“This is at least better than Transmorphers.”
I have a lot of time for The Asylum. I met head honcho David Michael Latt back in 2002, when Sharknado was not even a twinkle in his eye, and have been following the studio’s rise to pop-culture icon ever since. They’re best known for their “mockbusters”, designed to cash in on bigger-budget title – including the sublimely-titled Snakes on a Train, which didn’t really have much in common with Samuel L. Jackson’s opus – and also cheesy monster movies, typically involving over-sized or over-aggressive species. This doesn’t fall into either category, and to be honest, isn’t one of their more successful efforts. While obviously not intended to be taken entirely seriously, based simply on a title which had me looking over my shoulder before clicking it on Netflx, it isn’t self-aware enough to succeed as a knowing parody. Nor is it competent enough to stand on its own merits.
The heroines are four – yes – Asian school girls, whose illicit evening out in a nightclub is derailed when they are drugged and raped. After the police are unable to take any action, one of them subsequently commits suicide, and the other three decide to locate and take revenge on the perpetrators, working their way up the chain of supply. Naturally, this requires them to go undercover at a strip-club. It’s not long before the dead bodies are piling up, and the police, led by a dogged detective (Johnson) with a personal interest in the case, are closing in on the perpetrators. Nor is the douche who runs the market in unconscious jailbait happy at their actions, and kidnaps the trio, locking them up in a basement cage where they will be perpetually on-call to service his customers.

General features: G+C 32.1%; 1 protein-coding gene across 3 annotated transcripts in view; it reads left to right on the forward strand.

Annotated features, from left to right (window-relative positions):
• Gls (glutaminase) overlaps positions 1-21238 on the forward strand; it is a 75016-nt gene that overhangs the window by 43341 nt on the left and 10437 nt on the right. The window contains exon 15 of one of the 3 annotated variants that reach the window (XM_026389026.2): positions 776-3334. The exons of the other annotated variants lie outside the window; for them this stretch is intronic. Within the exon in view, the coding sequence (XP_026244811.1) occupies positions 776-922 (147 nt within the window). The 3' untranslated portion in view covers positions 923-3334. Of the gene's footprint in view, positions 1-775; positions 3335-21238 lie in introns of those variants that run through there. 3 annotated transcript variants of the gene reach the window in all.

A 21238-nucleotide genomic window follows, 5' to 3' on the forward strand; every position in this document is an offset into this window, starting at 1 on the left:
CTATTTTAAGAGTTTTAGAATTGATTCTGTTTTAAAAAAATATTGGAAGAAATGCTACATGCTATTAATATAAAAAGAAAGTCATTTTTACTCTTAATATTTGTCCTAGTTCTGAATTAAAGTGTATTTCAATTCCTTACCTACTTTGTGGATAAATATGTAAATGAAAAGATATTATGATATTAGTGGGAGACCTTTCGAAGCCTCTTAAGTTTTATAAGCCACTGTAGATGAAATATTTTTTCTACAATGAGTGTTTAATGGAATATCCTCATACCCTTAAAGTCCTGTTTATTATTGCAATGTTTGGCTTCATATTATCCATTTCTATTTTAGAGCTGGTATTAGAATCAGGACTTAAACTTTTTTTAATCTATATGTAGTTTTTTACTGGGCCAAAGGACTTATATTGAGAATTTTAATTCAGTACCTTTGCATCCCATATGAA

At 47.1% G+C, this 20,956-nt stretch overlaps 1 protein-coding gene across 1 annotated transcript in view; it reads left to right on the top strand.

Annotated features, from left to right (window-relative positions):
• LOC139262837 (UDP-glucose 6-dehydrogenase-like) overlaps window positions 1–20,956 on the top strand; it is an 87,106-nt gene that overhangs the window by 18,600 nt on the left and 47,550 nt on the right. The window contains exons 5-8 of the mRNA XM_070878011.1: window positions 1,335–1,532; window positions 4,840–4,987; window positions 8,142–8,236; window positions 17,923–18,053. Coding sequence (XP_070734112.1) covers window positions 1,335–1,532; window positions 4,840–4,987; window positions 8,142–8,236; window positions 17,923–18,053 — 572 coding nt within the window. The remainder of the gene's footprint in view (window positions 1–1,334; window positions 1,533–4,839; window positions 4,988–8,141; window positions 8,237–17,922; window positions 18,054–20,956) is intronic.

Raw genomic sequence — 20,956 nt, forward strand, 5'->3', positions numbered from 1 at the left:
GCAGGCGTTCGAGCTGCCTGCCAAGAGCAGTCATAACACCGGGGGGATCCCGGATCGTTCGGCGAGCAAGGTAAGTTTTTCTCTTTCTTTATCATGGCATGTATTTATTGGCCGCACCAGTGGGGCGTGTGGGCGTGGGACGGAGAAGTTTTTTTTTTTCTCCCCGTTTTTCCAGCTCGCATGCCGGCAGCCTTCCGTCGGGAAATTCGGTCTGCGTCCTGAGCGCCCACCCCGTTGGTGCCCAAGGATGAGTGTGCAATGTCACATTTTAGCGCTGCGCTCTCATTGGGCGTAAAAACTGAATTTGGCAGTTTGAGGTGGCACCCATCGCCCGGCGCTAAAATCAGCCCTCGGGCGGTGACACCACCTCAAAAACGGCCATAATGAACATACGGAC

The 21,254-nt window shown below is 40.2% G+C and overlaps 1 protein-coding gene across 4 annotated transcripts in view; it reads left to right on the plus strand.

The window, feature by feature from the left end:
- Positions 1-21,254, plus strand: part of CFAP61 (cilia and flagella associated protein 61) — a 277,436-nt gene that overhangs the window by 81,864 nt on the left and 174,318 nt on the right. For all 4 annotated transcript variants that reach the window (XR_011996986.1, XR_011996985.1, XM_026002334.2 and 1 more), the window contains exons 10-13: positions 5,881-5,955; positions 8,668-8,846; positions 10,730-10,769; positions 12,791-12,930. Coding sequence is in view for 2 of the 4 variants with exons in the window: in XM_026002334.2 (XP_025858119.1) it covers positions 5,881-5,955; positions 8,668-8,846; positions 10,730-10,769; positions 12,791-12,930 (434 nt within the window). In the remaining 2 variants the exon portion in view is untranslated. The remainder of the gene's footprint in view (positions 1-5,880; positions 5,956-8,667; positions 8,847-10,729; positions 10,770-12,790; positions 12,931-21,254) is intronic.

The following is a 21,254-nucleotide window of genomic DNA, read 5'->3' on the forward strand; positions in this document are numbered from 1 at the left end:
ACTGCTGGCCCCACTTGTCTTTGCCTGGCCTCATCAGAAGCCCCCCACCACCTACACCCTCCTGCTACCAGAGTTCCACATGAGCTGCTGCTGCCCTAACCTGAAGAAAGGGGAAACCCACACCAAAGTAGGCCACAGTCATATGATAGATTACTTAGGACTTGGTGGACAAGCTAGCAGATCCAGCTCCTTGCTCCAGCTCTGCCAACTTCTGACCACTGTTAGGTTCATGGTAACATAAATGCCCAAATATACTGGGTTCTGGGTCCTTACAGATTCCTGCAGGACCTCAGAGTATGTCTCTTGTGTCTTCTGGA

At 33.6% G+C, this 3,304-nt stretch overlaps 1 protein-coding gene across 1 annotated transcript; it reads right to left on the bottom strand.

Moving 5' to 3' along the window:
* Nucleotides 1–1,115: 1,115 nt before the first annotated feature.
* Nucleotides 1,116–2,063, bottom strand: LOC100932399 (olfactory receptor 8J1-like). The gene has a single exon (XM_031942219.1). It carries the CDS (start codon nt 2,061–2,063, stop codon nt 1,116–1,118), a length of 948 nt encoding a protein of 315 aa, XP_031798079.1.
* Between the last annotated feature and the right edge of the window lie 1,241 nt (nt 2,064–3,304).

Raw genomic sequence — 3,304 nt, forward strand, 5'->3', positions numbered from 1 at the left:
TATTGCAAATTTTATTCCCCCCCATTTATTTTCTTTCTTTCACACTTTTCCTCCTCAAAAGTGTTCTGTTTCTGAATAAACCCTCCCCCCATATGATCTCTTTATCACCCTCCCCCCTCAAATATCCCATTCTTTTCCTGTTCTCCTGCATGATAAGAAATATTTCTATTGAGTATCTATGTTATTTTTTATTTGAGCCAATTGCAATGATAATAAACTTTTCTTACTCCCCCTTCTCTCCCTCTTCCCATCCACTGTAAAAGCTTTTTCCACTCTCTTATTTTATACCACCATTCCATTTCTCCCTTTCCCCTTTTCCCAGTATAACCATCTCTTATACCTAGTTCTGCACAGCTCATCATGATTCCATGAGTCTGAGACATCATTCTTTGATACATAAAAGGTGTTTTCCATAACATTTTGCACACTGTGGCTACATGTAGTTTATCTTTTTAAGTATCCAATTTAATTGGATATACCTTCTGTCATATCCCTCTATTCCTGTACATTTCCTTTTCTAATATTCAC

There are a couple of directions this could have taken, but the unwillingness to commit to a specific mode of operation – parody or serious? – leaves it coming off as half-hearted and a pale imitation of genuine Japanese imports like Hard Revenge Milly. One moment it’s acknowledging its silliness e.g. the strip-club MC’s dead-pan announcement that as well as Asian School Girl night, it’s also Plushies and Furries, the next, it has a rape scene that is genuinely unpleasant. It’s clear they aren’t “real” school girls – Scarlet is more tattooed and pierced than your typical merchant seaman – but Aotaki, as the fiery Hannah, is the only one to deliver a performance that makes you believe, yes, they could be capable of slicing off dicks. The rest of the cast lack the necessary intensity to sell the concept, and while I can look past the obvious flaws in plot logic, this certainly falls into the category of a film which fails to live up to its poster.
Dir: Lawrence Silverstein
Star: Sam Aotaki, Catherine Kim, Minnie Scarlet, Andray Johnson